The first residents of an all-electric and energy-efficient community — the largest residential battery demand response project in the United States — are settling into new apartments. Their cars are tucked neatly beneath solar panel covers and their electric cars can plug into charging ports. Inside each apartment in the Soleil Lofts development, a Sonnen battery is humming silently close to their living room.
The residents sign on knowing their backup power can be controlled by the utility and dispatched to the grid as needed. The circular logo on the Sonnen system will turn green to tell residents when the battery’s power is being used by the local utility, Rocky Mountain Power.
The full complex will be finished in the next two years, but the virtual power plant established when the first building opened is a blueprint for developments outside of Utah, according to the real estate developer Wasatch Group.
The Soleil Lofts apartments, under construction in Herriman, Utah, seeks to attract environmentally conscious customers who want to hasten the transition to all-electric and clean energy living. The project represents a collaboration among Rocky Mountain Power, battery developer Sonnen, solar developer Auric Energy and Wasatch. All the partners have plans for modelling the success of the Soleil projects.
The effort is an opportunity for the Pacificorp subsidiary to work with a partner that has experience with energy storage, as the utility learns to better integrate batteries into the grid and enable growth from renewables, according to Bill Comeau, Rocky Mountain Power’s managing director of customer innovations.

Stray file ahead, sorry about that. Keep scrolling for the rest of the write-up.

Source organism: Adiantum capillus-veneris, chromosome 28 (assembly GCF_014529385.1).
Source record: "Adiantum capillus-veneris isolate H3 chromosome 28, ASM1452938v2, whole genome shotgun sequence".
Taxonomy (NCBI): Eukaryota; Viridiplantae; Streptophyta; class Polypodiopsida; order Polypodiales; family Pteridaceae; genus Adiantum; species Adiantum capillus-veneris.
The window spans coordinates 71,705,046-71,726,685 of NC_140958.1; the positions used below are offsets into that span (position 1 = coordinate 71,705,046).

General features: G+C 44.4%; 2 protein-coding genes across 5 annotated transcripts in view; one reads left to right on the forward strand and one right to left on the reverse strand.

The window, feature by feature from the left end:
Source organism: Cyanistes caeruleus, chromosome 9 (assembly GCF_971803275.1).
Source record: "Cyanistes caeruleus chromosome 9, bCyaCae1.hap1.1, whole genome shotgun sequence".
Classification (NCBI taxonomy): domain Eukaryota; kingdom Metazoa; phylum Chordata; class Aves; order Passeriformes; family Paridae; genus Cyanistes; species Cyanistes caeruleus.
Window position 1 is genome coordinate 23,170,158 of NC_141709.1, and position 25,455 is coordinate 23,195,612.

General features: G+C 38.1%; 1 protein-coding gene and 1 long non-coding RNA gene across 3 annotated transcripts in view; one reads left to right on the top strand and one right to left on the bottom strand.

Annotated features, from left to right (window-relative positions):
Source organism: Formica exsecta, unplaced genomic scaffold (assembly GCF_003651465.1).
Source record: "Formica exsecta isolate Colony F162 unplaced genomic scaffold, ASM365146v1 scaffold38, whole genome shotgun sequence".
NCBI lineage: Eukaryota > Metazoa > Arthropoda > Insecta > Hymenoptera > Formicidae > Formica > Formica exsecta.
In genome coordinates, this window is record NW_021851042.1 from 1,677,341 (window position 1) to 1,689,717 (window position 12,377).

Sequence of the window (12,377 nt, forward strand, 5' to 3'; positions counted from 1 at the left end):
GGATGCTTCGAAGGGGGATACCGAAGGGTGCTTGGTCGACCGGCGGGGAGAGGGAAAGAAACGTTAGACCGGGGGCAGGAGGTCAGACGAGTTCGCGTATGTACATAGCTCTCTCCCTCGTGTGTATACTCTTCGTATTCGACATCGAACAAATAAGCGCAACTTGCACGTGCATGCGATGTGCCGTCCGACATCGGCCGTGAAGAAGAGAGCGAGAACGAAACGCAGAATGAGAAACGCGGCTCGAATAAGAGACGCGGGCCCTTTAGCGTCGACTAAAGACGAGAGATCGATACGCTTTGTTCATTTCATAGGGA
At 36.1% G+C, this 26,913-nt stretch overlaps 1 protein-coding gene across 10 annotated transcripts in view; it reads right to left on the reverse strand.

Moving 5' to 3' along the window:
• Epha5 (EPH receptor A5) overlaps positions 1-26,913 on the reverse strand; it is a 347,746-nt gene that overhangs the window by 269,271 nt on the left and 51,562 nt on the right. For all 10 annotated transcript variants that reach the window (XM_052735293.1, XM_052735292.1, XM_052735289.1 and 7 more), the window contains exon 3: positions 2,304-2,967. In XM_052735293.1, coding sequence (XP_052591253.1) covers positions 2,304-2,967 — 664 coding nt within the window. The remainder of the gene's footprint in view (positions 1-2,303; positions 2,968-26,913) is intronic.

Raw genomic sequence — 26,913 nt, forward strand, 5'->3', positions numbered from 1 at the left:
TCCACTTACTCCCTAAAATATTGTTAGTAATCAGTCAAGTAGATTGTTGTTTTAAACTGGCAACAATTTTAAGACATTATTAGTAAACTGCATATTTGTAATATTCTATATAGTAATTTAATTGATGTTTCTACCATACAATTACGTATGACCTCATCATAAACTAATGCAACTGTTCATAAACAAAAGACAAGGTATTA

When complete, the planned community’s 22 buildings will have 600 apartment units with 12.6 MWh of battery storage, 5.2 MW of solar panels, 150 stalls of EV chargers and an overriding focus on energy efficiency. Utility access to the 600 Sonnen batteries will turn the complex into a grid resource.
“In the big scheme of things, it’s actually really small,” Comeau told Utility Dive. “But the long term thing for us is how do we provide battery solutions for our customers?”
The Soleil Lofts development is one of several grid modernization efforts regulators have approved from Rocky Mountain Power in Utah. The utility is partially funding the energy storage systems although they will be behind-the-meter resources owned by Wasatch.
“As a utility, we’re 100% controlling the batteries for the greater good of the grid,” Comeau said. “And then we’re just trying to figure out how we can scale that to provide more options for customers.”
The utility joined the collaboration following growing consumer demand for distributed energy resources. According to Comeau, customers have been asking for rooftop solar for the past five years, but they have more recently started asking for energy storage as well.
Customers often ask the utility directly for distributed solar power, he said, making the utility a natural partner in this project. However, distributed energy developers and installers continue to promote a variety of partnerships, including without direct involvement from the utility.
”In Utah, the value proposition is very strong here” to partner solar with other developers, like roofing and HVAC professionals, Complete Solar’s Dave Anderson said.
“When utilities are offering solar, I think that’s great,” Anderson said. “Maybe the only issue with utilities offering solar products is that again, you’re limiting the market innovation that can happen, in terms of figuring out the best, least expensive most efficient way to get power to any given consumer.”
Like other projects where distributed resources are operated by utilities, individual systems reserve a set amount of power to ensure the complex can be powered in case of a grid event. For example, Hawaiian Electric will have access to aggregated power from Sunrun’s solar-plus-storage systems across Oahu, but will only call on individual systems for 30 minutes at a time.